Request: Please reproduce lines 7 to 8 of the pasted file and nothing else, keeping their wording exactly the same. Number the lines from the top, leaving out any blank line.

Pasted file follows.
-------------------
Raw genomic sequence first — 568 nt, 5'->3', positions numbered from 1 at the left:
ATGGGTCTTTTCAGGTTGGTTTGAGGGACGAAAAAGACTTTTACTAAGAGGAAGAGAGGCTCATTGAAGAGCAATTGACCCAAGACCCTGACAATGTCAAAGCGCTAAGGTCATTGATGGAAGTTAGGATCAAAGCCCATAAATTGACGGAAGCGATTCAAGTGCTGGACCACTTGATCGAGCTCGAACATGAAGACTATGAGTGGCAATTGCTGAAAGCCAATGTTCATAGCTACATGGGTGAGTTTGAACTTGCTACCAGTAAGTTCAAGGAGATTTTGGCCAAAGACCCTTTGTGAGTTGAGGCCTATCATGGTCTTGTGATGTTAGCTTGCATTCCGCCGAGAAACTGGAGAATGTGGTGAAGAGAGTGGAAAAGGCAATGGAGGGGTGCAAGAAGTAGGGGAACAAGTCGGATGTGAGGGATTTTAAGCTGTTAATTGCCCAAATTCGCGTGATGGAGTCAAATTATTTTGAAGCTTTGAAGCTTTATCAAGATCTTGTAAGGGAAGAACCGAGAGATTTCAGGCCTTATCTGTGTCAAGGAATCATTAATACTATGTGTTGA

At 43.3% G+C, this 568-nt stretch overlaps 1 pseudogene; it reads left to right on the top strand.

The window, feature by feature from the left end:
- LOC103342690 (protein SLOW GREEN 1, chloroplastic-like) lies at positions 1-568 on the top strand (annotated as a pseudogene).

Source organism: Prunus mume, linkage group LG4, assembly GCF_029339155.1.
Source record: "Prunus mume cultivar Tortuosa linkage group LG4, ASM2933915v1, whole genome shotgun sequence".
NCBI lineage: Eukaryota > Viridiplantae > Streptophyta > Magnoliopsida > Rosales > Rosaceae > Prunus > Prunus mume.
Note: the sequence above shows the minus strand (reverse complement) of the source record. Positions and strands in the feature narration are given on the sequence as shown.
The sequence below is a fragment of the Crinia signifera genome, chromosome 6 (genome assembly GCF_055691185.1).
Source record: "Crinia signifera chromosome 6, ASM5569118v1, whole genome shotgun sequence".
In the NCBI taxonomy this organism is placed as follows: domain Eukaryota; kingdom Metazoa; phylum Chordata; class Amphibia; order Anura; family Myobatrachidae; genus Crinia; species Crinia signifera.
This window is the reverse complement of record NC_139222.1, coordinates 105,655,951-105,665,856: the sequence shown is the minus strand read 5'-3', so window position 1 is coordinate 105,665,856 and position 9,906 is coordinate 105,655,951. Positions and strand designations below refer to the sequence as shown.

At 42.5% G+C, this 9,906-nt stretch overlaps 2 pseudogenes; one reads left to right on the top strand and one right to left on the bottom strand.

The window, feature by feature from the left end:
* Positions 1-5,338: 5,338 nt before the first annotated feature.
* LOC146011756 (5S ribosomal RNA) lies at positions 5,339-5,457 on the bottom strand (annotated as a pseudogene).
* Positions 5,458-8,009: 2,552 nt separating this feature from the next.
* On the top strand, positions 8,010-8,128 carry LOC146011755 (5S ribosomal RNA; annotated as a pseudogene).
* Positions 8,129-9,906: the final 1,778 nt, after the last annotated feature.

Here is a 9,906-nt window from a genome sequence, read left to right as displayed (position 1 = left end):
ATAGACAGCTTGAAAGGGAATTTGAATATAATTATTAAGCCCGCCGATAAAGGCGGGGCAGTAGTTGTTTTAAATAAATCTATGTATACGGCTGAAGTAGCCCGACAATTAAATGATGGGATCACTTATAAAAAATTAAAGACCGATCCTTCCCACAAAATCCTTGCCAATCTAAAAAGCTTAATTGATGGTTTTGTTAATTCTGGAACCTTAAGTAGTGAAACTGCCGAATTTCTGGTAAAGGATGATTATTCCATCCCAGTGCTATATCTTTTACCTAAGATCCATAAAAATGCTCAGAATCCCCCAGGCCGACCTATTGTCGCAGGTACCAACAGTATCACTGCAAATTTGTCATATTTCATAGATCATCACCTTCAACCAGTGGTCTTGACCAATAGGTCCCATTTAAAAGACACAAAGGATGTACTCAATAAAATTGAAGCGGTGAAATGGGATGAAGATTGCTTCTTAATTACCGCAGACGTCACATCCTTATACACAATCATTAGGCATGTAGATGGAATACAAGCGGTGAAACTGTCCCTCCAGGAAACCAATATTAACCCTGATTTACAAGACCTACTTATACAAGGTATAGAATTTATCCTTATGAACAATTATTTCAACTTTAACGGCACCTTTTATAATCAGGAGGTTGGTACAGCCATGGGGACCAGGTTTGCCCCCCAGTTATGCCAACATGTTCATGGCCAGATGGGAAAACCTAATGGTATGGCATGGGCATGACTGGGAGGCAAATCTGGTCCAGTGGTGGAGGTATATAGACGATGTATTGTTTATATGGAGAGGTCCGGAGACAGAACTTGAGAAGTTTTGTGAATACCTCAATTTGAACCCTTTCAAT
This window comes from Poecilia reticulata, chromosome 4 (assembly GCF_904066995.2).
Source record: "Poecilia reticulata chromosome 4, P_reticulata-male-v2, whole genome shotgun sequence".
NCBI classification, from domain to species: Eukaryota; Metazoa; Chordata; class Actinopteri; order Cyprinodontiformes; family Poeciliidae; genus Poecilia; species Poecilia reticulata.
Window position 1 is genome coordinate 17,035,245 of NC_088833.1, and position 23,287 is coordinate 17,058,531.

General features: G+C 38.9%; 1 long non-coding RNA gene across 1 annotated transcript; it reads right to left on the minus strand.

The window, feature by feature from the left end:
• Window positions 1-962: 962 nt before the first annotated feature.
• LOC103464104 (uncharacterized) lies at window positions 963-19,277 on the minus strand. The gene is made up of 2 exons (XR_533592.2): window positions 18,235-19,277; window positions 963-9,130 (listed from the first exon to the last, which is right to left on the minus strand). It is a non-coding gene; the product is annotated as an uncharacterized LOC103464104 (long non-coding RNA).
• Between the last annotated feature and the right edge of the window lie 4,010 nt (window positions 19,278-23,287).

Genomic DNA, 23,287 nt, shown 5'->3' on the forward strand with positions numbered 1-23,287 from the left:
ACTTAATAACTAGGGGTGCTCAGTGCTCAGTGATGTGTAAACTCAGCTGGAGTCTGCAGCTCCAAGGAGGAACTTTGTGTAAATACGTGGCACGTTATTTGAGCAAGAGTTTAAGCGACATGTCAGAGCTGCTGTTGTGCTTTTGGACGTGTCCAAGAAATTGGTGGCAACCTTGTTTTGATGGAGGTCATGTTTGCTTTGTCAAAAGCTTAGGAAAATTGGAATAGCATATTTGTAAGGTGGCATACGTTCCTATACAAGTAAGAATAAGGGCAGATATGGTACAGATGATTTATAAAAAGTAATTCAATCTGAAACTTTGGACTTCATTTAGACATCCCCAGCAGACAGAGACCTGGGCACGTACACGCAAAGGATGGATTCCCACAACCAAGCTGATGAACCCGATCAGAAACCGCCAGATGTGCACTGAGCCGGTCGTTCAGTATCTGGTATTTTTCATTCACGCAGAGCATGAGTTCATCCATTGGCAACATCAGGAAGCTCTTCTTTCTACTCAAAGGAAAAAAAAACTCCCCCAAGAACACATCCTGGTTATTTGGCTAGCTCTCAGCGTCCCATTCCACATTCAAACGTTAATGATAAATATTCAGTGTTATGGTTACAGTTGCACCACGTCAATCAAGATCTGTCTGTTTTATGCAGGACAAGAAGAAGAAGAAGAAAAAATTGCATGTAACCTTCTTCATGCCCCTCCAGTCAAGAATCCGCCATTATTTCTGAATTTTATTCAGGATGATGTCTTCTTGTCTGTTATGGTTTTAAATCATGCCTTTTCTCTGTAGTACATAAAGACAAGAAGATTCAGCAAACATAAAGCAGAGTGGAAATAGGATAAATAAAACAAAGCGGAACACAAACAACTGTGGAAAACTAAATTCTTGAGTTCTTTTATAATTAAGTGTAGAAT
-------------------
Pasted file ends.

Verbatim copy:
Source record: "Prunus mume cultivar Tortuosa linkage group LG4, ASM2933915v1, whole genome shotgun sequence".
NCBI lineage: Eukaryota > Viridiplantae > Streptophyta > Magnoliopsida > Rosales > Rosaceae > Prunus > Prunus mume.